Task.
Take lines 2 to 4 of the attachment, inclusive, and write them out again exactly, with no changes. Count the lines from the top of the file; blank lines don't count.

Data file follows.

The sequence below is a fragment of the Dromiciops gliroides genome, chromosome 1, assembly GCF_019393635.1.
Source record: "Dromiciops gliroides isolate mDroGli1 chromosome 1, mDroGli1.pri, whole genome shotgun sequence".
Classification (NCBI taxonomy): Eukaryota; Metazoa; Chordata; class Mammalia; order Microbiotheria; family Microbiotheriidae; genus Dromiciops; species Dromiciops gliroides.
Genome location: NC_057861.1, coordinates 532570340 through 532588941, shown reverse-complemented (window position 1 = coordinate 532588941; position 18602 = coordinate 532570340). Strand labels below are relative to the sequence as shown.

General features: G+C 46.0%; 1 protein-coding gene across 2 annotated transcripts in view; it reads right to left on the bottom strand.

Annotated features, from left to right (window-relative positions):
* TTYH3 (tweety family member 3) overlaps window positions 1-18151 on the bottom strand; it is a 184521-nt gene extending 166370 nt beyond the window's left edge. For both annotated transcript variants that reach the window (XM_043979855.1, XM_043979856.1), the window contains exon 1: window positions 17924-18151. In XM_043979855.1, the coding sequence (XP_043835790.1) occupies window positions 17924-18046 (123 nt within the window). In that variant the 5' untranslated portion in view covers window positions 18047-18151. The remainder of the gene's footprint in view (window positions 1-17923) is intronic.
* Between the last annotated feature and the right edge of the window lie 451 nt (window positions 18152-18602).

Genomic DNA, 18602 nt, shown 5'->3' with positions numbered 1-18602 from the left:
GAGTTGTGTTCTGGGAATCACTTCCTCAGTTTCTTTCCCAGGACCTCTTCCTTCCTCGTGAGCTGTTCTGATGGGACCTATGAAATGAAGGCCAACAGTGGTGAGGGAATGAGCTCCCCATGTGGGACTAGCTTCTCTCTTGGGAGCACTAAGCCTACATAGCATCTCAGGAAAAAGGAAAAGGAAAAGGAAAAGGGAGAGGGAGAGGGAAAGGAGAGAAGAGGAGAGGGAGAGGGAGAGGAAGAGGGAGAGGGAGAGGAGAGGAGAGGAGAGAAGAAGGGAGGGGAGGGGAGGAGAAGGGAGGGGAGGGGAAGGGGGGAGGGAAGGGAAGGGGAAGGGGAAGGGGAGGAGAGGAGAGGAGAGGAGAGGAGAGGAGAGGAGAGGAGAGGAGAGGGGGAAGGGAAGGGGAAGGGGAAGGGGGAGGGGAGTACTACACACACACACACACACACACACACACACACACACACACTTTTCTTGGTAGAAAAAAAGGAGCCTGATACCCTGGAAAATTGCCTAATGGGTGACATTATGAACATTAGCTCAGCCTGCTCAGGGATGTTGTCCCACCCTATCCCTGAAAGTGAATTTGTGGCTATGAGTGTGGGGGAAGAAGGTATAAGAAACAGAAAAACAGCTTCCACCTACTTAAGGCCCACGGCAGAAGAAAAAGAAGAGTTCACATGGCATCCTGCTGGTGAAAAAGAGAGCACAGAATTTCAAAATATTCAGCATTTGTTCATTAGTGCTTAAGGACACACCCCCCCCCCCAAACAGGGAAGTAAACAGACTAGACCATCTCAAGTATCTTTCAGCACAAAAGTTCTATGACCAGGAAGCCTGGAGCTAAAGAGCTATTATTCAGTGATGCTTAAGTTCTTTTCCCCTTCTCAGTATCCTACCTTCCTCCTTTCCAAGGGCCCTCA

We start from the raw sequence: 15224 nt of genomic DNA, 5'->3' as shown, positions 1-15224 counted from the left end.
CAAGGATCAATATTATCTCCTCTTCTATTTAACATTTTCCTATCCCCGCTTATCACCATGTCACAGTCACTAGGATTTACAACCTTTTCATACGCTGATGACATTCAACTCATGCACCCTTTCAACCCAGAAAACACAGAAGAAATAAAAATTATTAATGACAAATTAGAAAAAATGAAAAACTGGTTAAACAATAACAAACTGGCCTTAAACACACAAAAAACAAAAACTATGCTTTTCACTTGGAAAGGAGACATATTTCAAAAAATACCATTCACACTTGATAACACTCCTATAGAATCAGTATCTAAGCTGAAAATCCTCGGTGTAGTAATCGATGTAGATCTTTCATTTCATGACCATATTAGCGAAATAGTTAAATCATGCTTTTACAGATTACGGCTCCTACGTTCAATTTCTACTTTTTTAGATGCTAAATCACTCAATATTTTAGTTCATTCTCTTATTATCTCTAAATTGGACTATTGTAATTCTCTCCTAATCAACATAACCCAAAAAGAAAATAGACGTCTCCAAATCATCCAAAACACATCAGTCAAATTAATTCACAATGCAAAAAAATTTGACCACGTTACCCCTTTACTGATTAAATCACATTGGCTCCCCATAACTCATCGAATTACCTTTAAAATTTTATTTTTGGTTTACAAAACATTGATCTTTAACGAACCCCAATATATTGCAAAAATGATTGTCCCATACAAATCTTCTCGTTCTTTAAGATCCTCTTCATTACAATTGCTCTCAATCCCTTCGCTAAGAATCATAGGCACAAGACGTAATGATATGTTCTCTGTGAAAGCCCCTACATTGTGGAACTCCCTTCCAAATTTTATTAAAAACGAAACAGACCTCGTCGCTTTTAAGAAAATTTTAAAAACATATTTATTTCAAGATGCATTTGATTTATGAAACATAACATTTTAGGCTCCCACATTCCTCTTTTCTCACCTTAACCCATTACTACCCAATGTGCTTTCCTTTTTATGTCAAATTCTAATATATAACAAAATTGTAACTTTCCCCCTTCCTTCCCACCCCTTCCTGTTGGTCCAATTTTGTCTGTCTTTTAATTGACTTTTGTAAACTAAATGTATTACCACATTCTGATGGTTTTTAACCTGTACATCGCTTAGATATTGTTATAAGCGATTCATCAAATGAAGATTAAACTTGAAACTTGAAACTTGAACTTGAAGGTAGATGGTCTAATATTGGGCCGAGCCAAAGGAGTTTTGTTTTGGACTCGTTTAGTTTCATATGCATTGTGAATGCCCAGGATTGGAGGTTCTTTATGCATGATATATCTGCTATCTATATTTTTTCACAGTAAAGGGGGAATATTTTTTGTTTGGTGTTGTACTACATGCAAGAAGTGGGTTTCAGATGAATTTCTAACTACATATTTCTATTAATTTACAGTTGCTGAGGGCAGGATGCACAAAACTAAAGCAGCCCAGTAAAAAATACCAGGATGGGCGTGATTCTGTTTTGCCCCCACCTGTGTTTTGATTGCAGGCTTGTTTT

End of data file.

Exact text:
Source record: "Dromiciops gliroides isolate mDroGli1 chromosome 1, mDroGli1.pri, whole genome shotgun sequence".
Classification (NCBI taxonomy): Eukaryota; Metazoa; Chordata; class Mammalia; order Microbiotheria; family Microbiotheriidae; genus Dromiciops; species Dromiciops gliroides.
Genome location: NC_057861.1, coordinates 532570340 through 532588941, shown reverse-complemented (window position 1 = coordinate 532588941; position 18602 = coordinate 532570340). Strand labels below are relative to the sequence as shown.